The Champlain Towers South tragedy calls for a geotechnical and structural rethink to accommodate climate change and its effects. Designing structures to be monitored is one possible solution.
While the exact cause of the collapse of the Champlain Towers South (CTS) condominium in Surfside, Florida, on the 24 of June 2021 remains to be determined, several emerging theories point to a deterioration of the ground and the structure’s foundations due to the detrimental effects of climate change.
It's well known that the global climate is changing. Across the UK, we've experienced higher average temperatures (above the pre-industrial baseline), an increase in extreme temperature events (hot and cold), increased rainfall duration and intensity, flooding, and sea level rise. Similar phenomena are being experienced throughout the inhabited world.
Specifically for the case of the Florida coastline, sea level rise has been identified as a possible cause for degradation of the CTS’s foundations.
Sea level rise results in a saline permeation of the groundwater. However, the foundations can be exposed to additional infiltrating salts through spray, borne by storm winds, and flooding: routes which may have been exacerbated by poor structural design.
How rising sea levels and saltwater damage structures
Deterioration of reinforced concrete elements under saltwater attack is well documented. The invading solution, carrying chlorine ions, is able to penetrate the concrete either through the concrete’s natural porous network or through pre-existing cracks.
Over time, the chlorine ions depassivate the reinforcement environment by reducing the pH below the point at which iron oxide can form (a mechanism which, we should note, can occur whether or not the concrete is submerged). As iron oxide has a larger specific volume than steel, the reinforced zone expands, causing cracking or spalling and creating preferential seepage pathways for the seawater, creating a vicious circle of degradation.
We mustn’t forget the ground when considering climate change degradation. Higher water tables will change ground stresses and it is also well known that salts affect clay soils electrochemically: for example, sodium ions cause clay platelets to disperse, increasing the plasticity index and, perhaps, shear strengths, depending on the parent clay mineral types and contents.
For the Surfside coastline, which comprises shallow limestone geology, another concern is karsting (where sinkholes and caves form under topography formed of soluble rocks like limestone). Although no evidence has been presented for voiding underneath the structure, an extensive ground investigation would be needed to determine whether or not it might exist.
Striking a balance between safety and reducing carbon
Although the race is now on to limit the increase in global average temperatures to 1.5°C, no such targets are in place for extreme events. Critically, climate models demonstrate that the effects of these extremes will echo throughout this century, regardless of whether or not we meet 2030 and 2050 carbon reduction targets.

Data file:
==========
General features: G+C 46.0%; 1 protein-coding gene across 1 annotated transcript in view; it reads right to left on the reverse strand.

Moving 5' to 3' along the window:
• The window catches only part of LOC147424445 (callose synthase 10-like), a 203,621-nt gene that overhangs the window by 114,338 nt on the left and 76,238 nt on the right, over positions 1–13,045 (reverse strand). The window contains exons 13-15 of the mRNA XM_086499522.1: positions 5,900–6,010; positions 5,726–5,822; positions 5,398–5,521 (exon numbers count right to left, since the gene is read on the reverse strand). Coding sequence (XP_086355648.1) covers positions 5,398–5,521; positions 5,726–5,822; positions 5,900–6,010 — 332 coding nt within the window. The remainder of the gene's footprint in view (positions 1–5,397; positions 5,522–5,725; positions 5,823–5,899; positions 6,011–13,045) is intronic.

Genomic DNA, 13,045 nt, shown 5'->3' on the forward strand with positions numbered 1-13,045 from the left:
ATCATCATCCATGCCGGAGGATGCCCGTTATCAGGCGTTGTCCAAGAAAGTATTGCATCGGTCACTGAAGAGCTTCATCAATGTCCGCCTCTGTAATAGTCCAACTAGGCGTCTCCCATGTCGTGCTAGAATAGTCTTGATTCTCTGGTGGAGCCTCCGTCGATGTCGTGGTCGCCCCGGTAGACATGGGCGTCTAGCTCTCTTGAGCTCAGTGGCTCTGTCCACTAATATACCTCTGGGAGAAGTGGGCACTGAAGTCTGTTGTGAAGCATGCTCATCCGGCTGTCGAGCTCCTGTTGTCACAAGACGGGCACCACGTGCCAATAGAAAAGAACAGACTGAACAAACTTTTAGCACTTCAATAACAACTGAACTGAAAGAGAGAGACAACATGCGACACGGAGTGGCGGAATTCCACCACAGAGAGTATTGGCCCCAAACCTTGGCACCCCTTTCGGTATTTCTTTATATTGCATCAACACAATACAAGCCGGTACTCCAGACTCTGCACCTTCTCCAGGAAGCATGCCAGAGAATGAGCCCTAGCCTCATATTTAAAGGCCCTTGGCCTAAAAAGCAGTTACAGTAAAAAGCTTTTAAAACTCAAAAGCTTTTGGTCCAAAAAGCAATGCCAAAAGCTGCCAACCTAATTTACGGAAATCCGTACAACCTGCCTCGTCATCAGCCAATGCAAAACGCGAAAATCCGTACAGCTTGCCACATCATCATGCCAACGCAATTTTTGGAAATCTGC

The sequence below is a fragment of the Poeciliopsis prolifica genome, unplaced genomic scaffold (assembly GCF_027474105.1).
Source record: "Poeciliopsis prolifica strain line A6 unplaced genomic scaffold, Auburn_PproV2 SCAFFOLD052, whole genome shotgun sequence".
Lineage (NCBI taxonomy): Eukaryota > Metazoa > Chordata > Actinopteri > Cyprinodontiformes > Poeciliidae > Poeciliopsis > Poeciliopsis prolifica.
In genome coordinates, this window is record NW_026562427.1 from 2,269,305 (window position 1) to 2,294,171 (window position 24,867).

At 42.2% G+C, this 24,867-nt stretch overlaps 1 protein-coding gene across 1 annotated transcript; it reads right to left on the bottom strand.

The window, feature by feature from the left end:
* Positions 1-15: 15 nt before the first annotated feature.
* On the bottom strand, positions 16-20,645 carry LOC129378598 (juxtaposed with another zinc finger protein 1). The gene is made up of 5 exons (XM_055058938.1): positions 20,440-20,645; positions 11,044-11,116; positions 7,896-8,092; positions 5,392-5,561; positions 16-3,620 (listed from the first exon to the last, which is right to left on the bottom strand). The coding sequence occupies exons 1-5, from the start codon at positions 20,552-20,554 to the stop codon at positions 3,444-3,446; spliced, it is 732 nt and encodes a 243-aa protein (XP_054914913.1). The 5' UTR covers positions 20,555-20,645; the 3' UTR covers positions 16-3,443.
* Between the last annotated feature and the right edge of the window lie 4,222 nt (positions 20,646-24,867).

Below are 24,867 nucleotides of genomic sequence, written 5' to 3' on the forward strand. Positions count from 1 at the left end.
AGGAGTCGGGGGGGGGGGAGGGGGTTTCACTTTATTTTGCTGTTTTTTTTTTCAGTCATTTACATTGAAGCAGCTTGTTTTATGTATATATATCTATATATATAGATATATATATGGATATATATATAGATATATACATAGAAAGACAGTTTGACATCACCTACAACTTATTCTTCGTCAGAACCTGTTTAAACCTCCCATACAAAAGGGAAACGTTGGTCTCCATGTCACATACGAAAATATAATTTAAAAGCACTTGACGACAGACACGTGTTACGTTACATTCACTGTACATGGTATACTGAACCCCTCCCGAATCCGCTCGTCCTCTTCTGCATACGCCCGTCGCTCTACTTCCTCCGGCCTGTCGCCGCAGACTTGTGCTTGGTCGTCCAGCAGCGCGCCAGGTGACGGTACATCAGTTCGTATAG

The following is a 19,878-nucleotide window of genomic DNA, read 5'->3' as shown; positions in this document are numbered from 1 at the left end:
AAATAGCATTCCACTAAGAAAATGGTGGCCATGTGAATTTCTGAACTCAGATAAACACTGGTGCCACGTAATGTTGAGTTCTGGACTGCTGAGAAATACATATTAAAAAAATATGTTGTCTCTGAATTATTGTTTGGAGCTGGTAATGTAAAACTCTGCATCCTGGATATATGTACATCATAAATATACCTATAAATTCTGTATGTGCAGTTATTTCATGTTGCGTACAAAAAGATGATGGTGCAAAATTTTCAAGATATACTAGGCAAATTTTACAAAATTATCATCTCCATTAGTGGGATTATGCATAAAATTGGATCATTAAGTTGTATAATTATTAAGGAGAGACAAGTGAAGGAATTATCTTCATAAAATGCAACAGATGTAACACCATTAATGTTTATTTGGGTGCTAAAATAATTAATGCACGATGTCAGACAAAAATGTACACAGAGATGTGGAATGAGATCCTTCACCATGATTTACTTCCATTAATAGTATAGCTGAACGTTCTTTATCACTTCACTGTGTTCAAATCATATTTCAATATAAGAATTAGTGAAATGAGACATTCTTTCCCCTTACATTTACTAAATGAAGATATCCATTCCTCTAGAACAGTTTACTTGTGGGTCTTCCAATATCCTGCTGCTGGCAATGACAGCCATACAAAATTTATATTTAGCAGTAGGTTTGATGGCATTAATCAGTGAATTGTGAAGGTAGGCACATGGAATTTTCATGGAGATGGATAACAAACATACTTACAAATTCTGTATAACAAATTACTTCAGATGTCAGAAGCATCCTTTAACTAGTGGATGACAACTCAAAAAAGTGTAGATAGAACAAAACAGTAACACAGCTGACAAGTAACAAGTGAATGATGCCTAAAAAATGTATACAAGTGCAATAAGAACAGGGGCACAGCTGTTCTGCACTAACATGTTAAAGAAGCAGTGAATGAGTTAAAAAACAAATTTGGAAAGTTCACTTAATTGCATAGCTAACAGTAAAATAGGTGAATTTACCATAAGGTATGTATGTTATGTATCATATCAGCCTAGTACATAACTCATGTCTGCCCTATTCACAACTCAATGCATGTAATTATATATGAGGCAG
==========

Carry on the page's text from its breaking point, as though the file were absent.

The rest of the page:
For engineers, this means that structures will have to resist greater loads, with greater uncertainty, than they have ever had to resist in the past
Traditionally, uncertainty in geotechnical design is accommodated by large factors of safety. However, this creates an interesting dichotomy.
On the one hand, we may improve safety by enlarging structural components or by reducing our estimates of ground strengths. On the other, we are striving to reduce the amount of raw materials we use in our structures, particularly focusing on concrete, to reduce the structure’s carbon cost.
Clearly, we cannot easily achieve both our aim to reduce the environmental impact of construction while upholding our duty of care to the profession, the planet, and clients.
Using technology to monitor structural safety
Given the rapid pace of climate change and the prevalence of extreme events, we are now in the position of not, with a comfortable degree of certainty, being able to predict a building’s performance from historic data.
However, as our global climates worsen, computing technology continues to become more powerful. A possible solution to maintaining safety without specifying monstrous dimensions may therefore lie in the burgeoning discipline of structural health monitoring.
Low-cost sensors, placed throughout a structure, can monitor the condition of embedded reinforcement, accelerations within the structure (e.g. under wind loads) and the formation and propagation of cracks, amongst many other indicators of damage.
Timely intervention, targeting the worst-affected areas, may provide the Holy Grail of a cost-effective, safe solution for construction without needing to abandon coastal areas.
However, our approach to building design must adapt, just as the structure’s design must be adapted to suit its new climatic loads. Structures must be designed to be monitored, e.g. providing inspection and repair access to key elements, and a culture of maintenance must be created.
If done correctly, maintenance could create employment while reducing the need to demolish structures and, in the event of the CTS, prevent untimely tragedies.
What makes good design?
- News & Insight: Climate change is overlooked in infrastructure projects, civil engineers warn
- ICE briefing sheet: What Makes Good Design?
- Civil Engineer blog: Why we must disrupt the traditional design process to get better infrastructure